Friday, January 27, 2017

Three Things to Brainstorm Before You Search

One of the things that I ask students to do before they begin any research activity is to take some time to brainstorm. They might groan about having to do this instead of immediately typing or speaking search phrases, but it is good habit for students to develop. Here are three things students should brainstorm about before searching.

1. Brainstorming a list of alternative search terms and phrases to use in a search engine. It is easy for students to fall into the trap of thinking about a topic in only the way that they describe it or how you've described it to them. Stopping to brainstorm a list of similar words and phrases can open students to new ways of describing the topic they're researching.

2. What are the best formats for sharing information about the topic you're researching? If the topic is related to geography or geology, you might find a lot of value in refining the search to return only KML and KMZ files. Refining in that way will bring students to items that typically don't rank highly in search engines, but none-the-less contain valuable information.

3. Who can you ask about this topic? Asking the school librarian might be the best thing that students can do to improve their search results. The school librarian has knowledge of the databases available to students. Many students will struggle with those databases without guidance from a librarian.

You might also have your students try to develop a list of people they know (parents, other teachers, friends of parents) who have expert knowledge on a topic. Those experts can help students think about a topic in a different way.

Strategies like this one and many others are covered in Search Strategies Students Need to Know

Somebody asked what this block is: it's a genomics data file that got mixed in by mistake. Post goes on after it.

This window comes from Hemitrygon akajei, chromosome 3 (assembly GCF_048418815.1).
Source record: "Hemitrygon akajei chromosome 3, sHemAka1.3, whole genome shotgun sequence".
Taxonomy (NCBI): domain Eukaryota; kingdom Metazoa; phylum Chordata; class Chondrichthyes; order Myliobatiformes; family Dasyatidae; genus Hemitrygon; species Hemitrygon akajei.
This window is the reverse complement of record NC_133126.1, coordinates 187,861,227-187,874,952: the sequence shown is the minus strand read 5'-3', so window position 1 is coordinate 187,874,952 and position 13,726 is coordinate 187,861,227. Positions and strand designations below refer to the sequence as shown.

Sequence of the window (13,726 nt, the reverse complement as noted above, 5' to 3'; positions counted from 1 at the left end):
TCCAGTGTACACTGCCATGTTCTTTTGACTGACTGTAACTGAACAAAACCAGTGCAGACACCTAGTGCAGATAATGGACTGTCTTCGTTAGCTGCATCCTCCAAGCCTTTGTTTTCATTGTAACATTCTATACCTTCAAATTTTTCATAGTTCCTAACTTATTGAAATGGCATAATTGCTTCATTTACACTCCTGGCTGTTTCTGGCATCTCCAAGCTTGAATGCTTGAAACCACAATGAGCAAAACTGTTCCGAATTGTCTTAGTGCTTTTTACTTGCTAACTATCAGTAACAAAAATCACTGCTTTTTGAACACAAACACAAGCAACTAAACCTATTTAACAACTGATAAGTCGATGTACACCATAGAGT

A Great Example of Using Google Maps in Science

At almost every conference that I attend I offer a session about Google Maps and Google Earth. Most of the people that come to those sessions are social studies teachers. That is because there is a natural connection between maps and topics in social studies. But there are plenty of other subject areas and topics in which Google Maps and Google Earth can be helpful. One example of this comes from my former colleague, John Haley.

John Haley created a blog and a corresponding Google Map called Maine Geology Hikes. On Maine Geology Hikes John writes about interesting hikes in Maine that lead you to neat geological formations. Each placemark on the map includes a description with a link back to a blog post about the hike. The blog posts are more than just stories about hiking. He shares lessons worthy of inclusion in books on the topic of Maine geology.

Applications for Education
John Haley's Maine Geology Hikes is a great example of using Google Maps in an subject area outside of social studies. The model that John provides could be modified for any state or region. Google's My Maps tool offers a couple of ways that your students can collaborate to create their own geology hikes maps.